Earlier this month, we hosted another “SEMbio Hangout.” If you haven’t gotten to attend one yet, SEMbio Hangouts are a series of virtual meetings we host via Zoom where we meet with MSLs, aspiring MSLs, and MSL managers to discuss trends or popular topics.
Our topic last week was “Break on Through to the Other Side,” a topic where we discussed the task of transitioning from an MSL career into other non-MSL career paths. We had 3 panelists – Niren Shah, Woodie Zachry, and Kartik Aysola – join us to talk about their journey.
My summary here is no substitute for hearing their advice first-hand, but here goes.
Being in small pharma can be advantageous, but isn’t a necessity
Working as an MSL at a smaller company certainly has inherent advantages. All of the panelists were able to speak to ways that you can use small pharma experience to your advantage. For example, one of the panelists worked at a company that was so small that they didn’t have certain departments at all. So when he floated questions by his colleagues for help on particular objectives, the answer he received was “I don’t know, I guess you’ll have to figure it out.” So by necessity, he became very familiar with non-field medical work!
Another panelist said that when he’s hiring, he sees small pharma experience as a plus because he knows they know how to adapt fast.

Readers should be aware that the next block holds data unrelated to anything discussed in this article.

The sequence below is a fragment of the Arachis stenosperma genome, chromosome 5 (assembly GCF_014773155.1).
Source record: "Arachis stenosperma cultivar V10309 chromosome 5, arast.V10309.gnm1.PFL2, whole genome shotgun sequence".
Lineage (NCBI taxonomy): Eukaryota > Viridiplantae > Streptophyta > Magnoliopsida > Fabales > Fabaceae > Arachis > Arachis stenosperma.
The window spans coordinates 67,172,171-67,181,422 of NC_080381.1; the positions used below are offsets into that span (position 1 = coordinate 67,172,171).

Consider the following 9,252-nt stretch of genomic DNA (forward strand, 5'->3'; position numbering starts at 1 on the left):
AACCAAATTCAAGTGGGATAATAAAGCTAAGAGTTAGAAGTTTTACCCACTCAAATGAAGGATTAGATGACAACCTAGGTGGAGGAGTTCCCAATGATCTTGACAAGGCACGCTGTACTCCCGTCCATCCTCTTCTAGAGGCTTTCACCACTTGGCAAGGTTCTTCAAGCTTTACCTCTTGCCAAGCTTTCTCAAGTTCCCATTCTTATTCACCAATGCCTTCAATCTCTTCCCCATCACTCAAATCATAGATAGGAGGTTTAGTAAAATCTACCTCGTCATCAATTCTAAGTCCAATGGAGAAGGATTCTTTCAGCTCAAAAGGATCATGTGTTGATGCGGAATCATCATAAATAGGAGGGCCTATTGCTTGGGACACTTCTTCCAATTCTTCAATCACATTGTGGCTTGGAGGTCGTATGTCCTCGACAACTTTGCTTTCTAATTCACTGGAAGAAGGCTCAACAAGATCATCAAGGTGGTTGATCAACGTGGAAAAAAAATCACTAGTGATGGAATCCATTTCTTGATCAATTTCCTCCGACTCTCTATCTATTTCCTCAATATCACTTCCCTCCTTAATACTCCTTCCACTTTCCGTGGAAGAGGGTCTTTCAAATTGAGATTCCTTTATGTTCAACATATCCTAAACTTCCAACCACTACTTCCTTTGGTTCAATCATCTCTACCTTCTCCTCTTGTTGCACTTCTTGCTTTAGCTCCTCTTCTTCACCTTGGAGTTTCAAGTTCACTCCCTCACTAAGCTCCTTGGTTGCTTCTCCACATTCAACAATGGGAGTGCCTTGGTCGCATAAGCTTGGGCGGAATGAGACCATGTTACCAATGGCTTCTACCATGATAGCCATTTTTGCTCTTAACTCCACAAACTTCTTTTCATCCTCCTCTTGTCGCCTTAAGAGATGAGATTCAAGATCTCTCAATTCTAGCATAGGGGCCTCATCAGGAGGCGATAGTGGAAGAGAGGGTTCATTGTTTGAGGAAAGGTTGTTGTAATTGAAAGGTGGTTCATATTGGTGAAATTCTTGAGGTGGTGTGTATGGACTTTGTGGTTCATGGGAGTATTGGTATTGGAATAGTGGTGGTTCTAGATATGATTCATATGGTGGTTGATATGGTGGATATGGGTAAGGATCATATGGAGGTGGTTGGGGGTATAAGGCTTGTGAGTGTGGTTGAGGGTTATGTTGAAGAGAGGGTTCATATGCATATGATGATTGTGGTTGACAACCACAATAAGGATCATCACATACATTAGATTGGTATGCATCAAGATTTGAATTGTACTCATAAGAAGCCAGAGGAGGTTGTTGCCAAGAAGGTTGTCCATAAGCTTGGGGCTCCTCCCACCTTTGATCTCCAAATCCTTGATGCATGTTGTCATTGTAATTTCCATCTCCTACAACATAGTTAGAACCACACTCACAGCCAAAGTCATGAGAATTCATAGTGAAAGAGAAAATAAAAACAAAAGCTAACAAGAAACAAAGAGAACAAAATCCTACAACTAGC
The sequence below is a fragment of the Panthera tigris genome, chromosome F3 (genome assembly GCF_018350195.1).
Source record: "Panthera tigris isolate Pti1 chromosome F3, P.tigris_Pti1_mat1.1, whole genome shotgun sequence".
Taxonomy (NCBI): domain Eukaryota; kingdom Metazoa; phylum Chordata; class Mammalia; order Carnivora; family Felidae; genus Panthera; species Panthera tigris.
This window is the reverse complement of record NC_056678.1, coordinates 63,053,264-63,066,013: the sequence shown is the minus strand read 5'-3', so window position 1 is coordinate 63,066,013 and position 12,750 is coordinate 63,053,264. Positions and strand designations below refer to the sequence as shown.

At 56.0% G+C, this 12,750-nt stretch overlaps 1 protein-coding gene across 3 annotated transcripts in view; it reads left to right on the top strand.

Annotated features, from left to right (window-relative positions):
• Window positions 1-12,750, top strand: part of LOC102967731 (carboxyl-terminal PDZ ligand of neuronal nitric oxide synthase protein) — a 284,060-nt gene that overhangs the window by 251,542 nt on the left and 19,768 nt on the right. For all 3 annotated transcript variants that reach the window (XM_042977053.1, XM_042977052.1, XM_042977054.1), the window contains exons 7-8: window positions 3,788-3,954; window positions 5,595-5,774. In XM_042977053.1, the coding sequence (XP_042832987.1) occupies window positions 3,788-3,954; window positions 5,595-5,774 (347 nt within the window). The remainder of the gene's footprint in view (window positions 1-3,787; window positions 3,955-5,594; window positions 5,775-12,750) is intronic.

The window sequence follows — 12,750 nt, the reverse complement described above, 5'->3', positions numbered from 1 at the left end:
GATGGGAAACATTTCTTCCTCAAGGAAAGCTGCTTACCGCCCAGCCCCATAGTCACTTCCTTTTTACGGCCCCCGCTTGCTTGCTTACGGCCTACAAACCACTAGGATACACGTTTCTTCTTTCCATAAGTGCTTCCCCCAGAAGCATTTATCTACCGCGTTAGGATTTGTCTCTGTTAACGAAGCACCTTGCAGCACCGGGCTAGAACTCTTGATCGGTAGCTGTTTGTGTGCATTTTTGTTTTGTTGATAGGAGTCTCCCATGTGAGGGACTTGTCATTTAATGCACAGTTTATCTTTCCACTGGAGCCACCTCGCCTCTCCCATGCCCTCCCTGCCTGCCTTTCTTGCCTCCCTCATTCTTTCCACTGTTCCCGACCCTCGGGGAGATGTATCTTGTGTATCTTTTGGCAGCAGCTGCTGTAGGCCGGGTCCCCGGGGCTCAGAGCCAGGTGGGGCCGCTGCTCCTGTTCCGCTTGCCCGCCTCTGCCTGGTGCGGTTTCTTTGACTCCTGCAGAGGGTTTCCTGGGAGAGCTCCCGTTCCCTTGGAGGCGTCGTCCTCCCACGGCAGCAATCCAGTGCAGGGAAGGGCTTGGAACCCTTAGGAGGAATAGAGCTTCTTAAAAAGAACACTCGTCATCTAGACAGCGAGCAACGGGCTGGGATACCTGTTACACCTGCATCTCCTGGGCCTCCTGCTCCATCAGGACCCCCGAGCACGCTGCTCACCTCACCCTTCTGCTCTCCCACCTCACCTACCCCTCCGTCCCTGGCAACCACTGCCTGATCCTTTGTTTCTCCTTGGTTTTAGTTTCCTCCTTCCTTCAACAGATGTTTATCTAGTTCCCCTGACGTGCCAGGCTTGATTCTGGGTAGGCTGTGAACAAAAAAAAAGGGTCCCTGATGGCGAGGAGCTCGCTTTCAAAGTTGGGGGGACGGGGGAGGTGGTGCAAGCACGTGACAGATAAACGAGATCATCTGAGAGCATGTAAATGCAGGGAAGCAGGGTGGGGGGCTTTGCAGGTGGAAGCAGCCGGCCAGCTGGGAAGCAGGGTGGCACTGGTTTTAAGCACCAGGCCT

Larger companies typically boast robust training programs, though, so there is plenty to learn on either end of the spectrum. If you’re an MSL at a bigger company and you feel like you haven’t had room to expand your responsibilities yet, go out and ask! An idea that was shared on the panel was to go out and ask your colleagues in other departments if they need help with anything at the end of the day or week. You’d be lending a hand while also picking up new experiences.
The plural “mentors” wasn’t a mistake. Finding mentors was a topic discussed at length in this panel – all three panelists expressed how important mentors were to their career growth. One of the takeaways was to find as many mentors as it takes to get advice in all the areas you want help in. For example, you could find one mentor who helps show you the ropes of a new career area you’re interested in moving into while you could find a second mentor who would help be a general motivator of yours, or perhaps someone who helps you stay organized in all of your endeavors. One of the panelists – even with all the success he has experienced in his career – has three mentors of his own. You can always identify your areas of improvement and seek out a good person who can help you.
We were also reminded to not worry about finding the “perfect” mentor right away. You may ultimately realize that any given mentor isn’t right for you, but prioritize progress at first. In order to find a good mentor, start by looking for these three things: someone you have something in common with, someone who is involved in something you’re curious about, and someone who will keep you honest.
Perhaps the squeaky wheel does get the grease. We also learned during the hangout that your managers like to give special projects to people who speak up about their interest in participating. In fact, one panelist let us know he does well at keeping notes of the things his team members have expressed interest in so he can be sure to include them when an opportunity arises.
In order to get updates on future hangouts, join the SEMbio Hangout LinkedIn page: https://www.linkedin.com/groups/13950780/
Questions or comments? Email me at email@example.com.
Author: Lawrence Beck, CPC